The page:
Nissan reportedly wants to keep former Chairman Ghosn and his family away from his safe in Brazil

  • The Financial Times says Nissan thinks a safe in the apartment contains evidence that Ghosn used funds from a Nissan subsidiary called Zi-A Capital to buy the residence.
  • Nissan told the FT it feared that granting the Ghosn family access to the property could lead to the destruction of evidence.
Carlos Ghosn, chairman of the alliance between Renault SA, Nissan Motor Co. and Mitsubishi Motors Corp., pauses during a Bloomberg Television interview at the Paris Motor Show in Paris, France, on Tuesday, Oct. 2, 2018.
Marlene Awaad | Bloomberg | Getty Images
Carlos Ghosn, chairman of the alliance between Renault SA, Nissan Motor Co. and Mitsubishi Motors Corp., pauses during a Bloomberg Television interview at the Paris Motor Show in Paris, France, on Tuesday, Oct. 2, 2018.

Japanese carmaker Nissan wants to keep former Chairman Carlos Ghosn and his family from going back to their apartment in Copacabana for fear they would destroy evidence against him, The Financial Times reported.

The Times, citing a person with knowledge of the dispute, said Nissan thinks a safe in the apartment contains evidence that the Brazilian-born Ghosn used funds from a Nissan subsidiary called Zi-A Capital to buy the residence.

Nissan told the FT it feared that granting the Ghosn family access to the property could lead to the destruction of evidence. The statement came after a court in Brazil granted the Ghosns access to the apartment. Nissan said it would appeal that ruling to a higher court.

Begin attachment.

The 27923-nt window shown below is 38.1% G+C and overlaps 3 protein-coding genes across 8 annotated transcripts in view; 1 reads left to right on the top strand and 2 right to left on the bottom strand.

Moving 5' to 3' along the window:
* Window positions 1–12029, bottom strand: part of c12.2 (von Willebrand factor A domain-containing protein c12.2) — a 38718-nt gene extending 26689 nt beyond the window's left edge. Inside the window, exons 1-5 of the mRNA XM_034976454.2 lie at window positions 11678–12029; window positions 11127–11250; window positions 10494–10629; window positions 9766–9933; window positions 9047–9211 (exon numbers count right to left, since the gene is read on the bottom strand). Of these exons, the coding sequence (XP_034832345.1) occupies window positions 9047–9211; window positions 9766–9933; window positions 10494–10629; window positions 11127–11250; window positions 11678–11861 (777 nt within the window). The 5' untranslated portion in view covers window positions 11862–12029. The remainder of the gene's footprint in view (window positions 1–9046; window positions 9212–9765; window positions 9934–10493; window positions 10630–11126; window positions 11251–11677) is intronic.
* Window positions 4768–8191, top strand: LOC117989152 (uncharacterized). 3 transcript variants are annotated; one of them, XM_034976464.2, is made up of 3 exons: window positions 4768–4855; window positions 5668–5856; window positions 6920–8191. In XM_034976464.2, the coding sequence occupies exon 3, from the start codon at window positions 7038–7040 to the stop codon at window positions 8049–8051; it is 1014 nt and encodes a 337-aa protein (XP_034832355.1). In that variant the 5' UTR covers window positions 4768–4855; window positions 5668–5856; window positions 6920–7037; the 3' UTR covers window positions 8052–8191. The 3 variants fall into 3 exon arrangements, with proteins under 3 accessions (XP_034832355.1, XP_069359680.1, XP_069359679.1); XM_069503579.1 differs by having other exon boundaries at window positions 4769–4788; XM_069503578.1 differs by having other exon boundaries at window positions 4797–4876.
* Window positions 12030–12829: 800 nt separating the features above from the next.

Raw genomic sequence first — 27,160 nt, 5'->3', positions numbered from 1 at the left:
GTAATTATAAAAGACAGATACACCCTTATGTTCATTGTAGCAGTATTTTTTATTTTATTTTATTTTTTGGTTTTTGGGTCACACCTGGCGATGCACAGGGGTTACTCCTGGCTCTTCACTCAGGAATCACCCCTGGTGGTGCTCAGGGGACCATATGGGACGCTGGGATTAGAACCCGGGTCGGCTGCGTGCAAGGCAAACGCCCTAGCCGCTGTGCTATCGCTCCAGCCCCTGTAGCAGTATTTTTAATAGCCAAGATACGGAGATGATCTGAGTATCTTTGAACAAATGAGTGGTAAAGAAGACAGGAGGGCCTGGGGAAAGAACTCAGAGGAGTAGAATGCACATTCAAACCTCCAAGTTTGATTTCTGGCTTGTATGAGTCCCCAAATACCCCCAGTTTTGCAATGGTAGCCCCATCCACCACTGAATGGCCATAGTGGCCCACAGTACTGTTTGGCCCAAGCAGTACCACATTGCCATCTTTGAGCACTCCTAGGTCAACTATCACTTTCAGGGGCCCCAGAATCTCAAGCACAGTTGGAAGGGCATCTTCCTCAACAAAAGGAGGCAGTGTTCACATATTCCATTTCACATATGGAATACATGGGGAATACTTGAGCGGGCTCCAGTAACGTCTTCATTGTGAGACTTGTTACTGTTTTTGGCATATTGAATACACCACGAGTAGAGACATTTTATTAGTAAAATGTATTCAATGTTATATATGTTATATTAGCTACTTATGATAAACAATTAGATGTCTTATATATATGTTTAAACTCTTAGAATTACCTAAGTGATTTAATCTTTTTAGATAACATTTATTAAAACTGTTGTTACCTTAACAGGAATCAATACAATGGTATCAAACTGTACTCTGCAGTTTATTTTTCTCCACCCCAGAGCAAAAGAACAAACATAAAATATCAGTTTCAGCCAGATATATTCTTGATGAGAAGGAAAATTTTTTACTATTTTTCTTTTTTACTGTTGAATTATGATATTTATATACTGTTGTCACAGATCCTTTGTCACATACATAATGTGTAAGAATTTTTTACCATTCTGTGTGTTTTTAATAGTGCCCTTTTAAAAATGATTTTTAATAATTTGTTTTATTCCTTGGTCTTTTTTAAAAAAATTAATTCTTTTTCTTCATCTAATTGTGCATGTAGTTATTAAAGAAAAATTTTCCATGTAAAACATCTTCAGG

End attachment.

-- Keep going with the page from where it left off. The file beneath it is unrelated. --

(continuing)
Ghosn was indicted in Tokyo on Monday for allegedly underreporting his compensation from Nissan in the company's financial statements over five years. Nissan was also indicted by Japanese prosecutors.

In a statement overnight, Nissan said: "Making false disclosures in annual securities reports greatly harms the integrity of Nissan's public disclosures in the securities markets, and the company expresses its deepest regret."

The FT said Ghosn's lawyer in Japan did not respond to its request for comment. Ghosn denies he intentionally understated his pay in financial documents, according to Japan broadcaster NHK.

Click here to read the full FT report.

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